I have only received the strange or glares from foreign travelers as if my child has no right to eat in a restaurant. So although it might be annoying, I still think he gets treated so much better here then if he was in Europe or North America, where children are tolerated and often parents get a look of disdain.

So Thank You INDIA for being child friendly!!!
#15 Mar 11th, 2011, 10:01
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#15
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Originally Posted by Saulteaux_woman View Post The same thing happens to my son, he often get picked up or guys come and kiss him. Its so unexpected, I don"t react until they are gone. Its been this way from day one, the good thing about India is they seem to love and enjoy children around.

I have only received the strange or glares from foreign travelers as if my child has no right to eat in a restaurant. So although it might be annoying, I still think he gets treated so much better here then if he was in Europe or North America, where children are tolerated and often parents get a look of disdain.

So Thank You INDIA for being child friendly!!!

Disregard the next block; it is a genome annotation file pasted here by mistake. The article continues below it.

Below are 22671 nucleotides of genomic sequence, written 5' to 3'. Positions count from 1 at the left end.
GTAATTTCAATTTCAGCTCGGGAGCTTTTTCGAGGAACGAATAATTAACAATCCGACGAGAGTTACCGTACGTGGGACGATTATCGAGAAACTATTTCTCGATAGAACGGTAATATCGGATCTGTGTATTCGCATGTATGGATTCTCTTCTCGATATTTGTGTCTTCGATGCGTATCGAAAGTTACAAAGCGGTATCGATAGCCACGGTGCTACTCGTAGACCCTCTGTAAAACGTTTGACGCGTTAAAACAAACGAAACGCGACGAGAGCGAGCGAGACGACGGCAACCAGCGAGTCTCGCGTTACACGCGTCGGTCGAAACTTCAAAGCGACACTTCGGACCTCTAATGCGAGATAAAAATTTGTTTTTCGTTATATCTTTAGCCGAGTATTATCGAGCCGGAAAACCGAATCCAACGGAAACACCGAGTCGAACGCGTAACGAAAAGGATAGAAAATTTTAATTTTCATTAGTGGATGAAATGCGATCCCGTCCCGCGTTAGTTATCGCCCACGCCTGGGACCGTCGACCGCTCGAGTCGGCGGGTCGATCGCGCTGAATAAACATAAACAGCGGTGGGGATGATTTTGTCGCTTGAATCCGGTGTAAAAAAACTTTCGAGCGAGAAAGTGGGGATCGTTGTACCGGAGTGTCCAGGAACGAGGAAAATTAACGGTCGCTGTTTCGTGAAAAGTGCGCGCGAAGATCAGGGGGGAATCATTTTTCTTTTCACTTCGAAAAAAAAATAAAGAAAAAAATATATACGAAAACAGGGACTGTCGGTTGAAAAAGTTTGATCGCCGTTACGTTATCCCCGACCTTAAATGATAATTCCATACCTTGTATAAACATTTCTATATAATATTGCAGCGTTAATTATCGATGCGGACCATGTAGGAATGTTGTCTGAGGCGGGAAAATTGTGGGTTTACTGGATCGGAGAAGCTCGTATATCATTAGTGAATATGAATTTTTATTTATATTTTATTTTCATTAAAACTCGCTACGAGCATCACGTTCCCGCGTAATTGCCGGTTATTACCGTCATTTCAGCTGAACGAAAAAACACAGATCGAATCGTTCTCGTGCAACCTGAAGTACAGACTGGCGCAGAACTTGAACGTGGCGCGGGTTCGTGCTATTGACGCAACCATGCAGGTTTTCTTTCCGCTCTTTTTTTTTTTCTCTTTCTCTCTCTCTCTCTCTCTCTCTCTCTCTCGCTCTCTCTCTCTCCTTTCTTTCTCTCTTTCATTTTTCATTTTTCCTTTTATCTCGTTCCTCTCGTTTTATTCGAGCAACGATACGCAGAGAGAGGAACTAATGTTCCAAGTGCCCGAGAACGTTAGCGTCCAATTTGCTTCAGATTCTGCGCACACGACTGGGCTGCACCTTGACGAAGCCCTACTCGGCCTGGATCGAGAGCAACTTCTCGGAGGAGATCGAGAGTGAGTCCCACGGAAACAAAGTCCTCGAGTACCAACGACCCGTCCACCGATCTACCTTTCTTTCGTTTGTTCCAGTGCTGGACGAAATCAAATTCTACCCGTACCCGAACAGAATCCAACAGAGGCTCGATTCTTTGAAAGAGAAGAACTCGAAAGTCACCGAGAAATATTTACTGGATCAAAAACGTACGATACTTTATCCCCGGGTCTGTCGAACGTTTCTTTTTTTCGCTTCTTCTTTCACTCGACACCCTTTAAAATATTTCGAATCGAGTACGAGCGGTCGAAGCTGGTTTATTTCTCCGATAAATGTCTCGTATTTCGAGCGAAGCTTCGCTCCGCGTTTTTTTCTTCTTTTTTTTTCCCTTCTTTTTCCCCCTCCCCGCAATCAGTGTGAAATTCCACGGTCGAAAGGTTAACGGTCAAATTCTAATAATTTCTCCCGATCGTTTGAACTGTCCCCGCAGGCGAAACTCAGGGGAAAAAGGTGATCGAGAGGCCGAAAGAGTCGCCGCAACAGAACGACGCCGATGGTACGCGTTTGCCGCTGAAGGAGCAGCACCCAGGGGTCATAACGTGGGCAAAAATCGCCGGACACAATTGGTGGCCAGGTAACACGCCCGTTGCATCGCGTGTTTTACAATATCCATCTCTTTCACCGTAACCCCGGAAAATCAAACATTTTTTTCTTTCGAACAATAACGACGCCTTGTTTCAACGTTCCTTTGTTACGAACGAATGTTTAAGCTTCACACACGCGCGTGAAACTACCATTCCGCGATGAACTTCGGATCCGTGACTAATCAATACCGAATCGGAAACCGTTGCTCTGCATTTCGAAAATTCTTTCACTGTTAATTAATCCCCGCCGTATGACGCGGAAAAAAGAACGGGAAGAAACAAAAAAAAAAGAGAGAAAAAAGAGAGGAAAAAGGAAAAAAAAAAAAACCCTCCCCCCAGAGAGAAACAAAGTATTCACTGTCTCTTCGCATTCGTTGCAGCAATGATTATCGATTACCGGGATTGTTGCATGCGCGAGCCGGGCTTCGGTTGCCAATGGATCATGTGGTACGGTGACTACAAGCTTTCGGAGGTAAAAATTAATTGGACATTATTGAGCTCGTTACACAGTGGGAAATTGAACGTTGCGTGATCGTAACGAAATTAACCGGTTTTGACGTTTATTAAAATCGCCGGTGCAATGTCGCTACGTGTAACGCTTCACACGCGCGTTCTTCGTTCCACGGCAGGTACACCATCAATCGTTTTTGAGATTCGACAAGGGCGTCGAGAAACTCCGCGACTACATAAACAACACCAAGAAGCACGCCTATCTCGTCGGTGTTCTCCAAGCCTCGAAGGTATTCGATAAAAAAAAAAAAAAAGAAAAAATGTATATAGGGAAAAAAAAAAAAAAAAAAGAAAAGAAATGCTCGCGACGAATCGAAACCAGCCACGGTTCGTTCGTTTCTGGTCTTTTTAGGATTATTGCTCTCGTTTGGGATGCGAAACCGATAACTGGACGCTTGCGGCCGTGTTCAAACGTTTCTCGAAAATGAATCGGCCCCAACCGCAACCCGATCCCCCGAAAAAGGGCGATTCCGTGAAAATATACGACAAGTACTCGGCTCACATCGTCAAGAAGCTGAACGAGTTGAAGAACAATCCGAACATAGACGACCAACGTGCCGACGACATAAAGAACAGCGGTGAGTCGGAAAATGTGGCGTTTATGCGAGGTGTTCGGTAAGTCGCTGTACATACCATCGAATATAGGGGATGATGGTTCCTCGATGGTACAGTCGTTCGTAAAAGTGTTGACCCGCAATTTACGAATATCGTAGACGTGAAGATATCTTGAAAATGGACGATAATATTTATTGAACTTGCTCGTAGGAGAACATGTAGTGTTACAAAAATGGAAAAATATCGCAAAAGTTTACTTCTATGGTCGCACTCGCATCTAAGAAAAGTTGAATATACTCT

The problem is so many children are NOT disciplined. I find it annoying to be in a restaurant at 10-11 at night trying to have a nice dinner with kids screaming and running around. Of course, they do that in other places, but generally kids are in bed by that time! Babies and kids (crying and/or beind disruptive) in movie theaters (with inappropriate movies for children playing) is another pet peeve. It's what children are taught. At 19 months old people were surprised at how well behaved my daughter was in restaurants and someone was even shocked that she knew not to throw her "garbage" in the street.

My daughter spent the first 11 months of her life in India. We just returned when she was 19 months old. The whole experience was a nightmare. No facilites such as high chairs in almost all places (except Western fast food places or 5 star hotels), no place to change diapers when you're out, sidewalks and streets not fit for strollers, had to constantly watch what she touched and where she walked (more than the "usual"), not to mention the pollution. So yes, while Indians may love children, I do not find India itself to be child-friendly.